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Chances are you know someone who has Diabetes
Posted: 9/14/2015 7:58 AM by
The CDC estimates that 21 million people in the US have been diagnosed with Diabetes, and another 8.1 million do not know that they have diabetes. That’s almost 10% of the population!
Additionally, 86 million people over the age of 20 are Pre-Diabetic, and will in the future develop diabetes.
If you have diabetes, or care for someone at home who has diabetes, increasing your knowledge can be helpful in effectively managing the condition.
Diabetes is a disorder of sugar metabolism with a myriad of health consequences and complications.
There are three types of Diabetes:
In Type 1 diabetes, the pancreas does not produce the hormone, insulin. This type of diabetes used to be called Juvenile Onset diabetes, as it was commonly discovered in early childhood. Type 1 diabetes requires the lifetime use of injected insulin. About 5% of the diagnosed diabetics in the US have Type 1 Diabetes.
Type 2 diabetes develops when the body becomes resistant to insulin or when the pancreas stops producing enough insulin to maintain normal blood glucose levels. Exactly why this happens is unknown, although genetics and environmental factors, such as excess weight and inactivity, seem to be contributing factors. Type 2 Diabetes can be treated with lifestyle modifications, oral medications and/or insulin. 95% of the diagnosed diabetics in the US have Type 2 Diabetes.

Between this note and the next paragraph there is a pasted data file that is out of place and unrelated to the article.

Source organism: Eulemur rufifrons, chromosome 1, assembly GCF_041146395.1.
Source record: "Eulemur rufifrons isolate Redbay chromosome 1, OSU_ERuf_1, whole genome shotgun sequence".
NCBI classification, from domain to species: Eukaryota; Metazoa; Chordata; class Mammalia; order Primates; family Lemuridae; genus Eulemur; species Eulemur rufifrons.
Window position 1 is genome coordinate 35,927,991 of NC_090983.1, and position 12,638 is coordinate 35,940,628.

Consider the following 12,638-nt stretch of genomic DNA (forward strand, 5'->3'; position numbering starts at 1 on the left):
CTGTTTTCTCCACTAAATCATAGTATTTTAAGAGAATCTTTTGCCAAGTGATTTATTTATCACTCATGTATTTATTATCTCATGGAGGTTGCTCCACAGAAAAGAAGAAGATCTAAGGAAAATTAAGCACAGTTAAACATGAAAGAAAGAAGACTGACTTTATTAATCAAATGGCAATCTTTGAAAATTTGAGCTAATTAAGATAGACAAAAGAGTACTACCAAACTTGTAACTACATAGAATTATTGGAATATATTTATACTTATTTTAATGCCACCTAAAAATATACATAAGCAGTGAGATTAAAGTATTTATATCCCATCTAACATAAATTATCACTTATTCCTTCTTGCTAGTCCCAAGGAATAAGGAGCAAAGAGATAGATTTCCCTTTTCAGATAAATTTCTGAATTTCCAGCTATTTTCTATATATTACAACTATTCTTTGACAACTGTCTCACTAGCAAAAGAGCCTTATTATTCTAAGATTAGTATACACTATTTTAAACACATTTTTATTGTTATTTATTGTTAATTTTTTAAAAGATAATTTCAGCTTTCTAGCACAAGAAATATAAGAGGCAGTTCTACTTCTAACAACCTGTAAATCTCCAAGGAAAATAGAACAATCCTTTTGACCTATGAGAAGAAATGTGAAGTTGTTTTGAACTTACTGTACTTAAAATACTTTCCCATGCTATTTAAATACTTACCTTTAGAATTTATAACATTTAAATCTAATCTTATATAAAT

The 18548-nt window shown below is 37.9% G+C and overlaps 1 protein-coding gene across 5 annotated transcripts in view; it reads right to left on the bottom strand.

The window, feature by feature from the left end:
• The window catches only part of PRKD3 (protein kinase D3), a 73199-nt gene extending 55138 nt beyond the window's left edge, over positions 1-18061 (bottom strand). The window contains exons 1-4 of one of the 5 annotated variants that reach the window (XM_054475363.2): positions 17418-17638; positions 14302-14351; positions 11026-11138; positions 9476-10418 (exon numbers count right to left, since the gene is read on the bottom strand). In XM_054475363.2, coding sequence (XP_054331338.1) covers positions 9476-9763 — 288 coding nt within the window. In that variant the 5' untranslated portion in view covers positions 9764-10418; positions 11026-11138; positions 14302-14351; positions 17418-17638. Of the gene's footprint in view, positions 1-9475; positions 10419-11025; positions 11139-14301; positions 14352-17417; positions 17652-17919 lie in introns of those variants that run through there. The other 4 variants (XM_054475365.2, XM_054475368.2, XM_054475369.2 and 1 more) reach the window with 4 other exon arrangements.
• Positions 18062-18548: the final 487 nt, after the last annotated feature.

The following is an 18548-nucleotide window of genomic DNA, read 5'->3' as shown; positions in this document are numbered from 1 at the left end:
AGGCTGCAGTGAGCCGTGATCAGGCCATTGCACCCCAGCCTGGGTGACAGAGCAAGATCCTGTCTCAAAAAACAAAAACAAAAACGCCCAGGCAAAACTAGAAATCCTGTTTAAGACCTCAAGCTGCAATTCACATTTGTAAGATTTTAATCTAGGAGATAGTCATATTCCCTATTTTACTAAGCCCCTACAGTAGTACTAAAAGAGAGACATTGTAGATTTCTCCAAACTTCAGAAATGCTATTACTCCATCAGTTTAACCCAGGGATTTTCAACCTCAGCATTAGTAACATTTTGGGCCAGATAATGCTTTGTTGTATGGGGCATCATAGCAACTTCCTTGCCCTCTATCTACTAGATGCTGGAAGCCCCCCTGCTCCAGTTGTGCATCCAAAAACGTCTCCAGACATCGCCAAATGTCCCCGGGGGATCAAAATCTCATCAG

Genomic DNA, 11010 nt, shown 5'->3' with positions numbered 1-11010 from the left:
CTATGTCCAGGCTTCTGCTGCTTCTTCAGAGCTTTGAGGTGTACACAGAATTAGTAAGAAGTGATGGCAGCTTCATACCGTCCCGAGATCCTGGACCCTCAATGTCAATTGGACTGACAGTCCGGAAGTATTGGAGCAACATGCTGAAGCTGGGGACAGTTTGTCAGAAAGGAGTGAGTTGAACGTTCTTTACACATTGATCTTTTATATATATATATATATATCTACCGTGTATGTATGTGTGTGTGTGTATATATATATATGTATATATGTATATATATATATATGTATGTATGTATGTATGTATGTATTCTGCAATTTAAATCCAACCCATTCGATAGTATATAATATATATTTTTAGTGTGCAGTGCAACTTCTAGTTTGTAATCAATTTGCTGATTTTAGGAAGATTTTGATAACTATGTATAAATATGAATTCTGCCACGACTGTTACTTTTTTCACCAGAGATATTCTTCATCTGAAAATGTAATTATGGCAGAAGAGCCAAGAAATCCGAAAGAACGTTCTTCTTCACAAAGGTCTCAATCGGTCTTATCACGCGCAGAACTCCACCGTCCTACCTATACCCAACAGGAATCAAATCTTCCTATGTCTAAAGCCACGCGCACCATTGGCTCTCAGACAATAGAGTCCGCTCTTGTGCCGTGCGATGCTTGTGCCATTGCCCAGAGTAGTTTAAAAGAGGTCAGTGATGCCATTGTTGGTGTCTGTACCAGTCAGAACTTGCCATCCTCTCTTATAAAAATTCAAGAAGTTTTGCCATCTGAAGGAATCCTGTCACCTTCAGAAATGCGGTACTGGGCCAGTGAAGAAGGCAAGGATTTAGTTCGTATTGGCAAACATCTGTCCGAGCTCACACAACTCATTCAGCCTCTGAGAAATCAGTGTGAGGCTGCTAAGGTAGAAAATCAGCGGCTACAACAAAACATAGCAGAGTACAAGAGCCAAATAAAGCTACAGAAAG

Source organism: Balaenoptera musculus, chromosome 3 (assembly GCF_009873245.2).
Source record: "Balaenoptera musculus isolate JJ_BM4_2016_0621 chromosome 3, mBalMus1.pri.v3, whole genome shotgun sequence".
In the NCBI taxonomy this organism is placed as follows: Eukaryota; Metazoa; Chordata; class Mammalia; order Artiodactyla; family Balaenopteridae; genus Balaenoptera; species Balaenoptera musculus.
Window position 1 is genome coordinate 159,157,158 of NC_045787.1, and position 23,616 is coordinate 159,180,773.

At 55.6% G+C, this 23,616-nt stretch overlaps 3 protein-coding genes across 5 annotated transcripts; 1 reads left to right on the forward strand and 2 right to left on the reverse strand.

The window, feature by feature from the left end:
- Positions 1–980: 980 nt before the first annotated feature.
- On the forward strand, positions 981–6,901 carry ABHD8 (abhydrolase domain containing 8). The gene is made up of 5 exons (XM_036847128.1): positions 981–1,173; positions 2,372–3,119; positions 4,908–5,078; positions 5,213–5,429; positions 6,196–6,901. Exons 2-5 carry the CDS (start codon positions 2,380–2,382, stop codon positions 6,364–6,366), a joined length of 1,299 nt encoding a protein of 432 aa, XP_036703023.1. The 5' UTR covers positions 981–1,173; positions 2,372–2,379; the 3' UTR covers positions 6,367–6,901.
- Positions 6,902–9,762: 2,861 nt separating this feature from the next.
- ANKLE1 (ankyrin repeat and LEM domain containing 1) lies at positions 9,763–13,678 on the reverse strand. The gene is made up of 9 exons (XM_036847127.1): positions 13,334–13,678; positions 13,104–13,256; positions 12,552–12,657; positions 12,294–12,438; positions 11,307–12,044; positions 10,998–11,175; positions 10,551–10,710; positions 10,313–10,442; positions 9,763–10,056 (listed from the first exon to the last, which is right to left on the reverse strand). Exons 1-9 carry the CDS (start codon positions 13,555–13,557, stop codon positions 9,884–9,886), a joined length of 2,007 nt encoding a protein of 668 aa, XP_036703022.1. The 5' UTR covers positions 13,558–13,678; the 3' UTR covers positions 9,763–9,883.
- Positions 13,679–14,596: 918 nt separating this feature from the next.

Gestational Diabetes occurs during pregnancy and resolves once the baby is born.
More common in adults, type 2 diabetes increasingly affects children as childhood obesity increases. There's no cure for type 2 diabetes, but you can manage the condition by eating well, exercising and maintaining a healthy weight. If diet and exercise aren't enough to manage your blood sugar well, you also may need diabetes medications or insulin therapy.
Knowledge is Power
Knowing about blood sugar metabolism, signs and symptoms of high and low blood sugar, how to test blood glucose levels at home, maintaining healthy weight, diet and appropriate activity levels are important in self care or looking after a loved one with diabetes of any type at home. Effective home management of blood sugar levels by taking insulin or oral medications exactly as prescribed, spreading carbohydrate intake throughout the day and consistently performing some type of physical activity will prevent complications of diabetes and slow the progression of infirmity in the elderly.
Receiving a diagnosis of diabetes, or caring for a loved one with diabetes at home can be challenging and requires commitment to continuous monitoring and management.
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